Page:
OBSTACLES? How To Remove and Transform Them




~ Om Gam Ganapataye Namaha ~

I have been thinking a good deal about obstacles, our relationship to obstacles, and the “removal of” obstacles lately. I’ve also been considering some recent personal experiences with obstacles and I’ve been frequently chanting the name of Ganapati (also known as Govinda or Ganesha). The Indian/Hindu representation of Ganapati is one of a strong and powerful elephant. This image is designed to remind us that we have the power within to remove all obstacles. (At a later time, I will write more about deities and the various Indian/Hindu representations of the Ultimate). As a psychologist, I frequently work with clients who feel stuck, impeded, and mired in hindrances, obstructions, and difficulties, sometimes for years. I believe it to be “magical thinking” and overly simplistic to think that one could chant to a deity that embodies and represents the removal of obstacles in order to remove all obstacles.

And yet…Kaliji has said numerous times that thoughts follow energy and energy follows thoughts, thereby encouraging us to be mindful of our thought content and the effects of thoughts. The field of interpersonal neurobiology also supports the idea that the brain is in constant evolution, even after our formative childhoods, as our neural pathways continuously respond to and rewire themselves based on our experiences, thoughts, and relationships. Yogic perspective and practice further suggest that if we calm the chatter and reduce clutter, Truth is revealed. It makes sense, therefore, that if we calm our physical-psycho-emotional-spiritual-emotional-energetic self and align it with positive intentions (as well as calming and positively influencing our environment over time) that hindrances and difficulties will lessen (and we will also better deal with those that arise). Here is a simple example: I take a roundtrip 10-minute drive on a regular basis. Recently, I have had several interesting experiences with traffic obstacles on this route. On more than one occasion, I have had a regular radio station playing in one direction of the drive only to find that I encountered every red light and several construction zones where I had to wait for the flaggers to change their “stop” sign to “slow.” In the other direction of the drive (not always the same direction or in the same order), I have had a CD playing with chants to Ganapati/Ganesha, only to find that I had green lights and flaggers indicating “slow” immediately, thus a smooth obstacle-free drive. Again, I believe it to be overly simplistic to think that if we simply have our radios set to “remove obstacles,” we will not encounter any. Yet sound and music can alter our moods and our thinking. It is not inconceivable that the sound vibrations and intentions with which we approach situations make a difference… It also seems that something is an obstacle partially based on how we see it. For example, certain “significant” difficulties that I have faced in the past (for example,depression, self-image problems, negative body image, worry about failure) were truly challenging and seemed insurmountable at times. They have, however, ended up being great teachers and have made me who I am today (as a person, a therapist, and a yoga teacher). I feel grateful to have faced and moved into and through such difficulties.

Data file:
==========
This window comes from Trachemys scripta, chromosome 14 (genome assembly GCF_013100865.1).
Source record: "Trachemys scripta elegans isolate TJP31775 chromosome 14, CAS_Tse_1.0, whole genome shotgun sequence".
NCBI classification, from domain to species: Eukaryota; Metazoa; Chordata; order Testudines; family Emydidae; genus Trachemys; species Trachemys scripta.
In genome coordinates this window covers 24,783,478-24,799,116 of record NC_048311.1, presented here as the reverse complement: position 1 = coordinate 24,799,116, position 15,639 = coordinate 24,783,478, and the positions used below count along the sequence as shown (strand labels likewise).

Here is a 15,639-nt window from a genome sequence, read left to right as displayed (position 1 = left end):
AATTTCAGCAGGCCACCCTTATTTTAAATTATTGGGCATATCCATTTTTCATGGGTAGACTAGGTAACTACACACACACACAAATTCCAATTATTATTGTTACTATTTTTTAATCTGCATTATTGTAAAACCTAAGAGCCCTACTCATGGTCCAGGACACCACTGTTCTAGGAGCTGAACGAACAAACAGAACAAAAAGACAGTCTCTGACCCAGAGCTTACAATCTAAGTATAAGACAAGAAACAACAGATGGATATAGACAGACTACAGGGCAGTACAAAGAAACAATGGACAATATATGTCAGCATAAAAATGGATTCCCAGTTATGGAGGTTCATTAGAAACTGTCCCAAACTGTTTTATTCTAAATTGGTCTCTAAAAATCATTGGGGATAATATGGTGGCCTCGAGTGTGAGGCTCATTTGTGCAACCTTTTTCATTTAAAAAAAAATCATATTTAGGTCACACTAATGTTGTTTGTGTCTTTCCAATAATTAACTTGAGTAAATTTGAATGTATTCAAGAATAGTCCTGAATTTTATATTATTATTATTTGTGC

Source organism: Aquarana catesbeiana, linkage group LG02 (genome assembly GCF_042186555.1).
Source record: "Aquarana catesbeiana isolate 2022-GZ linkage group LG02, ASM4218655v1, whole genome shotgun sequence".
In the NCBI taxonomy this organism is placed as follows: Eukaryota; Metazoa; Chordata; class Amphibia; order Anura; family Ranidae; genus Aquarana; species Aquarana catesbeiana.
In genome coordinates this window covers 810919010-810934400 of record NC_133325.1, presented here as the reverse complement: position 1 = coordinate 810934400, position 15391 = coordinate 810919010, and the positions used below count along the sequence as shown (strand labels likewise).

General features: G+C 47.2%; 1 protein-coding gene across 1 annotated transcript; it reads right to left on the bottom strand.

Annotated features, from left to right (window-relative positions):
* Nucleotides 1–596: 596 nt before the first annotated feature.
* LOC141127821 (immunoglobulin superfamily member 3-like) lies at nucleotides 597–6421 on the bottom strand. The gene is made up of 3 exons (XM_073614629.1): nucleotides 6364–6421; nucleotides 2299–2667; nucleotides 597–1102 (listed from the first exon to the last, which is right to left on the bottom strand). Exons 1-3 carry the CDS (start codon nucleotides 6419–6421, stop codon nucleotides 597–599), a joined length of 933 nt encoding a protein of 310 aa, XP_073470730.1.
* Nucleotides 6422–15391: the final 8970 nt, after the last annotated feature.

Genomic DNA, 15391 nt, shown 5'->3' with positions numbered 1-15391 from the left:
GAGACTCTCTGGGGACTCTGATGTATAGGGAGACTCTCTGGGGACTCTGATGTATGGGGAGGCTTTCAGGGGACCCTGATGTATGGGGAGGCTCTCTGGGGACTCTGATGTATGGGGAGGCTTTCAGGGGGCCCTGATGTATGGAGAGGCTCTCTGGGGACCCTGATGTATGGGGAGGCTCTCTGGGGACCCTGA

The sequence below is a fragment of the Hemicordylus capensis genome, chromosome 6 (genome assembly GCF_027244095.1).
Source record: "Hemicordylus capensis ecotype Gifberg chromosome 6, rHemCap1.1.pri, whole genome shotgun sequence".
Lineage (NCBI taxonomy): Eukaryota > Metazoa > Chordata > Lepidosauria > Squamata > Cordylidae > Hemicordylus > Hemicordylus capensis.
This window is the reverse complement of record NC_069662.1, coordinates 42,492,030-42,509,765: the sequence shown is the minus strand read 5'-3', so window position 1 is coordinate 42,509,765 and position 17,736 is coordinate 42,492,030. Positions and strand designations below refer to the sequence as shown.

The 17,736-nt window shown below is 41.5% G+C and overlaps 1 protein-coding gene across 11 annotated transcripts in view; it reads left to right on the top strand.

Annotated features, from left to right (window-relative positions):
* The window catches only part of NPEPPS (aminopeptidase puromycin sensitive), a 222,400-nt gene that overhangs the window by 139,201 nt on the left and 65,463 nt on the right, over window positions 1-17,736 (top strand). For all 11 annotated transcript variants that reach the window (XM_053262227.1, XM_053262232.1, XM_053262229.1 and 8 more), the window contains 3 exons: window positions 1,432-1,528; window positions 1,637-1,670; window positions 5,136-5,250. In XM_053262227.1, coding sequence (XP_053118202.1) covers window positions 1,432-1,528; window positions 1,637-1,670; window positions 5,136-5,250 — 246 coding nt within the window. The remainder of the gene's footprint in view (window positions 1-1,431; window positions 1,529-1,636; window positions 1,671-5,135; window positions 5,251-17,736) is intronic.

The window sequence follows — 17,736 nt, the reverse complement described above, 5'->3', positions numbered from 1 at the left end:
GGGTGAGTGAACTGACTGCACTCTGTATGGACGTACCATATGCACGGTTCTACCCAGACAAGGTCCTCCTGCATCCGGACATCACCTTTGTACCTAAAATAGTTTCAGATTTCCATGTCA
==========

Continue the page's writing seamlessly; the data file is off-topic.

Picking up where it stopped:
I also watch how others’ encounter obstacles. During yoga practice, students move to the “edge” of a posture or face negative self-evaluations as they arise. I attempt to support my fellow practitioners in observing these challenges as non-judgmentally as possible, inquiring into “bigger picture” concerns. Is this challenge in the thighs who you are? How far into the thigh stretch is helpful and when does it become hurtful? Is the negative judgment accurate? What is helpful in it and what is worth letting go? Who are you really? Recently I had the chance to observe another yoga teacher’s nervousness when she found that I would be her student, as well as a number of other teachers and advanced yogis. She acknowledged her nervousness, moved into it, and did not let it stop her. By the end of the class, she had released it and she and all of her students thoroughly benefited from the class, relaxing deeply and releasing into yoga (as profound, transcendent union). The experience was transformative. It was also a representation of the way in which obstacles are our teachers. We all continuously learn from ourselves, others, experiences. Gurus (teachers) are everywhere.